In response to Falacy (#27)
Falacy wrote:
Unity definitely does.
No, it doesn't have the wall sliding you are referring to. What you are thinking of its physics engine which is unrelated to precise pixel collision. Even then, you can still ram a box into a door frame and it's not going to slide in unless you add that behavior yourself.
In response to SuperAntx (#29)
Forum_account wrote:
That's what the music analogy shows - having default music wouldn't improve the upper bound of game quality because good games will use their own music.
It doesn't show that because having music doesn't necessarily increase the low end. If BYOND is just going to play some common elevator music across all games, then it would most likely have a negative impact instead. Not to mention that background music is a feature that can already easily be included with a single line of code.

If features are easier to use or are present by default, it does make BYOND better but doesn't raise the upper bound on what is possible.
Most features wouldn't raise the upper bound of what is possible, only what is probable. And a guaranteed raise in the lower bound wouldn't be a bad thing.


SuperAntx wrote:
No, it doesn't have the wall sliding you are referring to.
In most cases, a rounded object is used to represent the player. This leads to you easily sliding along and past objects. The same could be applied in reverse, if the player was square and attempting to slide past a round object, or even a square on square in most cases (mostly due to movement angles).

What you are thinking of its physics engine which is unrelated to precise pixel collision.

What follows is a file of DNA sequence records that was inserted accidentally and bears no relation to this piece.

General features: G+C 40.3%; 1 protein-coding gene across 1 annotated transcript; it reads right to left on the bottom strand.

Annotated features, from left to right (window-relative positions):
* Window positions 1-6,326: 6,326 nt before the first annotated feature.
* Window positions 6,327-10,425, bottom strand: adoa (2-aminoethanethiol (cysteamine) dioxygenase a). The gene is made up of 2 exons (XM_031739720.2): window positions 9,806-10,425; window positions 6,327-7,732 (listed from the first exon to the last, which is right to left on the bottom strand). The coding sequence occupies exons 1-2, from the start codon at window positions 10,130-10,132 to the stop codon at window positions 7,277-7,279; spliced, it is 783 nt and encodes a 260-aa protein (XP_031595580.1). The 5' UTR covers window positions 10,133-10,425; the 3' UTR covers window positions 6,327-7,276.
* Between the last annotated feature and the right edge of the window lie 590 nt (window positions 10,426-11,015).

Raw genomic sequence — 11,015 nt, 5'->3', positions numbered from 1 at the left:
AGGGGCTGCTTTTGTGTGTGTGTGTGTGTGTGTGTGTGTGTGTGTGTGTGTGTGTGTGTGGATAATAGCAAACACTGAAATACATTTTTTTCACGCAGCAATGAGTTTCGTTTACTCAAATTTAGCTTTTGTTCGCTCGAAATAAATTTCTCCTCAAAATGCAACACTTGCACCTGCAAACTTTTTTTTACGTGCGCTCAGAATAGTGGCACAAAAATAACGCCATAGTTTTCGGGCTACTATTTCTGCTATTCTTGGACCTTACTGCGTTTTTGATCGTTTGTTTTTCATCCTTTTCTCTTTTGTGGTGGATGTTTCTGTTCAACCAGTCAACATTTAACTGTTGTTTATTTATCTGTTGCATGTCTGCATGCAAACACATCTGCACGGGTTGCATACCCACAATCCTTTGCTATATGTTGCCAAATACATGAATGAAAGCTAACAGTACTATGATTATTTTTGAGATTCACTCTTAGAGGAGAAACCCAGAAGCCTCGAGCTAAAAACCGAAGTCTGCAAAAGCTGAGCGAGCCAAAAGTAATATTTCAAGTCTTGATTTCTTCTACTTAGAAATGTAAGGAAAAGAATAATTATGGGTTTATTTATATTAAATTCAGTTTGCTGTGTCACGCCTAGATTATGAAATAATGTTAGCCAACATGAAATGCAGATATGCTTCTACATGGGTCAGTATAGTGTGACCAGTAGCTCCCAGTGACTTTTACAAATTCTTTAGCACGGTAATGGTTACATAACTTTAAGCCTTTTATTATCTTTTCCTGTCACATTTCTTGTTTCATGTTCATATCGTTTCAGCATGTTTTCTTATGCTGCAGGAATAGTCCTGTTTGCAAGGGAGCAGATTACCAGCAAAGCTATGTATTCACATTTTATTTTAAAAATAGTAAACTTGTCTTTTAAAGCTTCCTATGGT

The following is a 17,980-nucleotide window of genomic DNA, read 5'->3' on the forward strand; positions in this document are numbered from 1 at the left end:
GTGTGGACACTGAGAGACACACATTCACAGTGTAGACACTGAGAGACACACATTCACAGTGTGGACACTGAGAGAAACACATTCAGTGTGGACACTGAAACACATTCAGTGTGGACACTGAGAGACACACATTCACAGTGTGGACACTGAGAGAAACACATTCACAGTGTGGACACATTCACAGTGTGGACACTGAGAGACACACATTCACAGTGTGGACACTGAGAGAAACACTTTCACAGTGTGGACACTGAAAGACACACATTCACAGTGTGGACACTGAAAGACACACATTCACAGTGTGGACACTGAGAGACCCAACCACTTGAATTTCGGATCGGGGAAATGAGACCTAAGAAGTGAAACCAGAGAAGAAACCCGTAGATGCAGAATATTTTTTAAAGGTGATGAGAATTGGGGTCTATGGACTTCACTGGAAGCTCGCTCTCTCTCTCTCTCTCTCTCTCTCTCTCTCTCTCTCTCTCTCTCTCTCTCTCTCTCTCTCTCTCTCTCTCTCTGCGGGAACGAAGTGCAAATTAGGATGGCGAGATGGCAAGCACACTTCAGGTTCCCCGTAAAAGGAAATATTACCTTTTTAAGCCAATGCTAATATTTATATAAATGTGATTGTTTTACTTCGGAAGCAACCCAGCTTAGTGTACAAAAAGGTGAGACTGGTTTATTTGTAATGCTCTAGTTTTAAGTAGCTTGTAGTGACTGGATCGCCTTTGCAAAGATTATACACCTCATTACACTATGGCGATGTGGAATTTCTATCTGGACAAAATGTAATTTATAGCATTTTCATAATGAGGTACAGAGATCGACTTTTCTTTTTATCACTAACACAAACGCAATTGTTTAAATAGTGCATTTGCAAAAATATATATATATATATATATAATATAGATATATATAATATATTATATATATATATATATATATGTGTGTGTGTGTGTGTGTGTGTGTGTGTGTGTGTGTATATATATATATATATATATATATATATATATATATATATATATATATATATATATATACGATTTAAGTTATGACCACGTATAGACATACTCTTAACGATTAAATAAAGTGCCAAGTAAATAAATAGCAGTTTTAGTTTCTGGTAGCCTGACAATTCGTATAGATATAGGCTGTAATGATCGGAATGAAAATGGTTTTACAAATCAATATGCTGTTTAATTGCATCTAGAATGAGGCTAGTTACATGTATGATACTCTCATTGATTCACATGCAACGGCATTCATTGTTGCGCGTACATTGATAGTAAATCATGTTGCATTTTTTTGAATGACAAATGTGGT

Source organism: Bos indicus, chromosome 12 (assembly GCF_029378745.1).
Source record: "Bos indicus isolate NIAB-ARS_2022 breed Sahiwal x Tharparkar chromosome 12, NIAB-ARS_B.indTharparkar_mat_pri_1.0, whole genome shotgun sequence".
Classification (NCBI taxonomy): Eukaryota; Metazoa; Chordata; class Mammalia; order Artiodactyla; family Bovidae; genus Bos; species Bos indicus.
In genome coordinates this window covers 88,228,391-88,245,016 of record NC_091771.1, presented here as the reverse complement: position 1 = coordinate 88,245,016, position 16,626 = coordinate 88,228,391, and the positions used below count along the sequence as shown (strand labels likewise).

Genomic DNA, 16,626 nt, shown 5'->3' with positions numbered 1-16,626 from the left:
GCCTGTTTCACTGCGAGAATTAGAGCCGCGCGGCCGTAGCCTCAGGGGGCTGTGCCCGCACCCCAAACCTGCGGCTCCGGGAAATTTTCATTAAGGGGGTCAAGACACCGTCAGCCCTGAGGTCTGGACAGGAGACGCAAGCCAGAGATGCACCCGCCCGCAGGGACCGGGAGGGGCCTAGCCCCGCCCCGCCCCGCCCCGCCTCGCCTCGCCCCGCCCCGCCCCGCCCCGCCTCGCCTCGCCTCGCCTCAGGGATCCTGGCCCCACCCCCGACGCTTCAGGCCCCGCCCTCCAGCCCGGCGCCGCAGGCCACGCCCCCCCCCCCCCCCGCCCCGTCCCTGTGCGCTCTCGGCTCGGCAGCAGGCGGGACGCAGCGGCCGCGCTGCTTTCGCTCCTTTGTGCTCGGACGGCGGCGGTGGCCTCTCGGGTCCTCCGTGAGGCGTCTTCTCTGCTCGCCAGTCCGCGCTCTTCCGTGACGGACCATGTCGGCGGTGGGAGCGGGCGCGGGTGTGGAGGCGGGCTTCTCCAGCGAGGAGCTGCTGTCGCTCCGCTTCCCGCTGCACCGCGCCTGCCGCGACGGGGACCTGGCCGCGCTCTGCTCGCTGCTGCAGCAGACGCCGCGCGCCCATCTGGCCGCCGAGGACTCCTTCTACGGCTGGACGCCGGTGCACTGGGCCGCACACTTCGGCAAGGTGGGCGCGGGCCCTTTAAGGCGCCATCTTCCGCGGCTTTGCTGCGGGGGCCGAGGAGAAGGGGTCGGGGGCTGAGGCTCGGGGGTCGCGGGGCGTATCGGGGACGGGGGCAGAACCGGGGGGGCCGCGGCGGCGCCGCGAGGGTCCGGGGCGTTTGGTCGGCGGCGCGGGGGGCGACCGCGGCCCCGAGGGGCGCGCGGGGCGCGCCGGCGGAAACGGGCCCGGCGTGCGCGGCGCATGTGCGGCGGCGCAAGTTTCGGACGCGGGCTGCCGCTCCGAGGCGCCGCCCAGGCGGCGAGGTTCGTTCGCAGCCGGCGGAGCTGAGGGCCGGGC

Are you confused about this? You keep bringing it up. "Precise pixel collision" is just "is pixel A touching pixel B".

Even then, you can still ram a box into a door frame and it's not going to slide in unless you add that behavior yourself.
Assuming that the box is at least halfway into the doorway, and the force is being applied from the center of the box, then it would "roll" into/around the door frame.

As I mentioned before, this is not some application of unnecessarily complex physics, just the common sense that; when somebody is hanging 99% off the side of an object, they should automatically be helped around that object.
Falacy, I know you always talk about using other development tools besides BYOND but have you ever actually used one for more than a few minutes before closing it then never touching it again? You just said yourself the wall sliding is, "mostly due to movement angles."

The sliding you want is entirely dependent on your implementation of pixel movement. Moving in 360 degrees will produce the desired sliding effect when running into a wall (not flat on, though), but moving in strictly north/south/east/west will cause you to stick to the wall rather than sliding along it. In this case, as I explained before, you will have to add that functionality yourself.

Wall sliding is a game-specific feature, one which is entirely separate from pixel collision. It's something which should not be built into BYOND.
In response to Lummox JR (#15)
Lummox JR wrote:
There are some minor logistical problems with this, and with round bounding areas, that would need to be solved. One that comes to mind is that right now, an object's locs var lists any turfs it covers, but here you'd have the possibility of locs not including the actual loc at all. The right way to handle bounds_dist() is also in question. On the whole the problems aren't very big ones though, and the chief reason we didn't add this at the time was simplicity.

I'm not sure how it would handle turfs that have some dense pixels and some non-dense ones. You'd be able to enter parts of the turf, so the collision detection would have to be occurring even if you're already overlapping a turf. It seems like quite a switch from the way the movement procs currently work. Also, for turfs you wouldn't want to use their icon and icon_state since all pixels are typically filled in. You'd need to create icons to act as density masks for each turf just to use this feature.

This is a feature that people ask for because they think games work this way. It looks like they do, but most don't, which shows you how nicely bounding boxes can work.
In response to SuperAntx (#31)
SuperAntx wrote:
Falacy, I know you always talk about using other development tools besides BYOND but have you ever actually used one for more than a few minutes before closing it then never touching it again?